Data are means of four replicates. Means within a column with the same letter are not significantly different (P < 0.05).

a Eggs + J2s + females.

b Reduction percent of nematode reproduction factor compared to the control.

Table 4
Effects of common vermicompost, compost and vermicompost of arugula on shoot dry weight and nematode indices of Meloidogyne javanica in infected tomato roots, under greenhouse conditions (second trial of the first experiment)
Treatment Shoot dry weight (g) Egg masses/root Eggs/egg mass Eggs/root J2s/pot soil Final populationa Reproduction factor (Rf) Rf reduction (%)b

With nematode Without nematode
Arugula compost 18 bcd 18.62 bc 609 b 80.25 a 33,509 a 3,984 b 39,525 a 6.58 a 32.54
Arugula vermicompost 22.12 ab 23 a 918 ab 30.5 b 19,531 b 2,531 c 24,510 b 4.08 b 58.17
Ordinary vermicompost 15.87 cd 19.1 abc 1,180 a 41.88 ab 41,861 a 5,203 b 49,608 a 8.26 a 15.33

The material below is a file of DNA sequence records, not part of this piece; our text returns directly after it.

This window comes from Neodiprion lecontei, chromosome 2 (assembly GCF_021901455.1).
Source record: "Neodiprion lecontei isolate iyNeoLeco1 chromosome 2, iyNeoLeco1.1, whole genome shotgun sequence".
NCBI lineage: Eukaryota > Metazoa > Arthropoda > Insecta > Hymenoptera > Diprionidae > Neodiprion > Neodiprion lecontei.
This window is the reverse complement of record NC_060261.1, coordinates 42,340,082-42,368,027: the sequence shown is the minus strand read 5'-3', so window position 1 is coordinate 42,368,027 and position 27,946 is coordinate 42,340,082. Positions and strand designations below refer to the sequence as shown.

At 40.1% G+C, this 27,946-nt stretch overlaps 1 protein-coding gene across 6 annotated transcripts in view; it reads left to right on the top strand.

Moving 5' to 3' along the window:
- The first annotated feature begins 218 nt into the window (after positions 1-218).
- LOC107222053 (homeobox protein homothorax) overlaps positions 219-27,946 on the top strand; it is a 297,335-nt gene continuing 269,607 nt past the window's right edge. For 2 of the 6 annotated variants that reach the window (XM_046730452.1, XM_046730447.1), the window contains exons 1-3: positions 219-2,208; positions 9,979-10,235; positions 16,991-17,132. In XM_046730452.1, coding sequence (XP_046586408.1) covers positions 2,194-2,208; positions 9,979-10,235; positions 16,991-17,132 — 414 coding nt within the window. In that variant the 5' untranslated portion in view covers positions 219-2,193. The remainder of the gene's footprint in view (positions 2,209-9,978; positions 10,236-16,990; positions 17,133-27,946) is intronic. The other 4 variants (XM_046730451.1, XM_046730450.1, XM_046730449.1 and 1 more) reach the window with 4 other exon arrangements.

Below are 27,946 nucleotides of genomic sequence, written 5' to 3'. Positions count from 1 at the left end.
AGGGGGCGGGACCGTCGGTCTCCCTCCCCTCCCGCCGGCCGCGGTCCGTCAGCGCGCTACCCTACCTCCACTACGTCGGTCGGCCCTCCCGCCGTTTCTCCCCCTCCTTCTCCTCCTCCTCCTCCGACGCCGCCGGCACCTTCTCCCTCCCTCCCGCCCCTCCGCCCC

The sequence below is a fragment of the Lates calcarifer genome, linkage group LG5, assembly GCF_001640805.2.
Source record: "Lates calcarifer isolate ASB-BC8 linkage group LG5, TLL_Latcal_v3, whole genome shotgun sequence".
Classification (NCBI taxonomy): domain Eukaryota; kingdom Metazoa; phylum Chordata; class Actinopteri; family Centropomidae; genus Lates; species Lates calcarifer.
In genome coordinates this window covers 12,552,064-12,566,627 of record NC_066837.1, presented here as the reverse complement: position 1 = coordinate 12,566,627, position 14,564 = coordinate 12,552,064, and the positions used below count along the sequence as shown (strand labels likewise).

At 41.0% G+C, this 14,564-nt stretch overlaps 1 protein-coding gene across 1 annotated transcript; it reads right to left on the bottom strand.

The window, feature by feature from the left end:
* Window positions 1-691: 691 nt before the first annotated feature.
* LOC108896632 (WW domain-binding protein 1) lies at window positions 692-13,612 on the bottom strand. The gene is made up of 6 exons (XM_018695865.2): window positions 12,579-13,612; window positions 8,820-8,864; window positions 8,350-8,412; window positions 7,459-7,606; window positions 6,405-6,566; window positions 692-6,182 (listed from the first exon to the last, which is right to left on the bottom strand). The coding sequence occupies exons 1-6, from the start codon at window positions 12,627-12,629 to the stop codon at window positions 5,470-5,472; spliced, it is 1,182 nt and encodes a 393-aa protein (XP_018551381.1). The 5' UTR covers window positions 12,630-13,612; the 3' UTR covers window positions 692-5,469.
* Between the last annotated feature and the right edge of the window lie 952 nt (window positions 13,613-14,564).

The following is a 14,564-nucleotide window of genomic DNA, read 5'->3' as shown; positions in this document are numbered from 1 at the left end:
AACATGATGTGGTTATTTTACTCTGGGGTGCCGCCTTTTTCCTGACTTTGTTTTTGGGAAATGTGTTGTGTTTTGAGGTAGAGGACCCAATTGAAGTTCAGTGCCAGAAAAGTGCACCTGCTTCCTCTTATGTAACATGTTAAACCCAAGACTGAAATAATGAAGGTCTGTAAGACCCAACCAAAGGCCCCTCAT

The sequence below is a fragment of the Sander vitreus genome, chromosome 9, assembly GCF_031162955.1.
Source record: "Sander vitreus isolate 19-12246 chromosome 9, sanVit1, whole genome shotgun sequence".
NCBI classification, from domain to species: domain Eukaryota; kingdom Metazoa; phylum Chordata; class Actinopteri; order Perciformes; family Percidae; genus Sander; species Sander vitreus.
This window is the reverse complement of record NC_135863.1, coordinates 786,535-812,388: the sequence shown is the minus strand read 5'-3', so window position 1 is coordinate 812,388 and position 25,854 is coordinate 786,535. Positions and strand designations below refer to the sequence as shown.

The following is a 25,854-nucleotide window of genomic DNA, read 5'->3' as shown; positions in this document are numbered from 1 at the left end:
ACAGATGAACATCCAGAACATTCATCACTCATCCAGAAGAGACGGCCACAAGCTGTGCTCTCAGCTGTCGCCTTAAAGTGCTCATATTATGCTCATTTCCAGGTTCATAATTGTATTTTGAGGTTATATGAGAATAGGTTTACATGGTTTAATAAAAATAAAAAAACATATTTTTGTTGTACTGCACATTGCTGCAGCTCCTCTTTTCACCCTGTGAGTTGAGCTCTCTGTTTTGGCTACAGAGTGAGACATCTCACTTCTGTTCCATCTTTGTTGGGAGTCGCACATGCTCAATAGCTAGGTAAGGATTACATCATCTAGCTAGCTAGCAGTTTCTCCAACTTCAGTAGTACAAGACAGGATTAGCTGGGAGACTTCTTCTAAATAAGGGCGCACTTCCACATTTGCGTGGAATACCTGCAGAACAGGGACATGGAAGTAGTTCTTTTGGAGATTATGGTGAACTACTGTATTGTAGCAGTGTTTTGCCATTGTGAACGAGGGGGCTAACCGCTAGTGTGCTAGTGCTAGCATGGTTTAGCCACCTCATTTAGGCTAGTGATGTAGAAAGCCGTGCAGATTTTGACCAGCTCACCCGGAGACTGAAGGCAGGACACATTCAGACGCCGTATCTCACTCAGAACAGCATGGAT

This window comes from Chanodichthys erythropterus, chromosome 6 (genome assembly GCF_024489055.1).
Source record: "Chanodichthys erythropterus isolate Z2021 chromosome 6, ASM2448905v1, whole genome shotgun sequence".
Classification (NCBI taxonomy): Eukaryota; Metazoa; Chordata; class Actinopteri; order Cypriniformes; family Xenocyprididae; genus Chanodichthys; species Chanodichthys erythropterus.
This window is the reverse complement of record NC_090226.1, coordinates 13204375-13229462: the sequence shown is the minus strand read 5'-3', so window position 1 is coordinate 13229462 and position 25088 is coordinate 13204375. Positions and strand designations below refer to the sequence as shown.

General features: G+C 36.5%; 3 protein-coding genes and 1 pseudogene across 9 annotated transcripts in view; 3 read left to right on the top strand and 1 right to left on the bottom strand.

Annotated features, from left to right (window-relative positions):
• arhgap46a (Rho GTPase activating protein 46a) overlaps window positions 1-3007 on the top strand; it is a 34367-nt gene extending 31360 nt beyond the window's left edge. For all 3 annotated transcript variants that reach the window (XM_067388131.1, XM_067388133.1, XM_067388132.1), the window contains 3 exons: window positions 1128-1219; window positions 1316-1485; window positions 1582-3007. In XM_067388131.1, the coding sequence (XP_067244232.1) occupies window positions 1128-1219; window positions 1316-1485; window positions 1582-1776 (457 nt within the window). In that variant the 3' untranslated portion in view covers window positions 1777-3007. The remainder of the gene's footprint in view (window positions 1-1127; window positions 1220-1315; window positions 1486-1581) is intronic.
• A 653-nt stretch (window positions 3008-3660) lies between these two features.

Control (without organic matter) 10.4e 14.41 d 1,399 a 46 ab 46,991 a 9,375 a 58,596 a 9.76 a -

Data are means of eight replicates. Means within a column with the same letter are not significantly different (P ≤ 0.05).

a Eggs + J2s + females.

b Reduction percent of nematode reproduction factor compared to the control.

Table 5
Effects of vermicompost of arugula on nematode indices and growth parameters of tomato plants infected with Meloidogyne javanica (second experiment)
Treatment Shoot dry weight (g) Final population Reproduction factor (Rf)a Rf reduction (%)b
Arugula vermicompost 9.5** 49,947* 8.3* 54.36
Control (without organic matter) 3.3 109,447 18.2 -

Data are means of four replicates.

*,** show significant difference from control at P < 0.05 and P < 0.01 respectively as determined by t-test.

a Eggs + J2s + females.

b Reduction percentage of nematode reproduction factor compared to the control.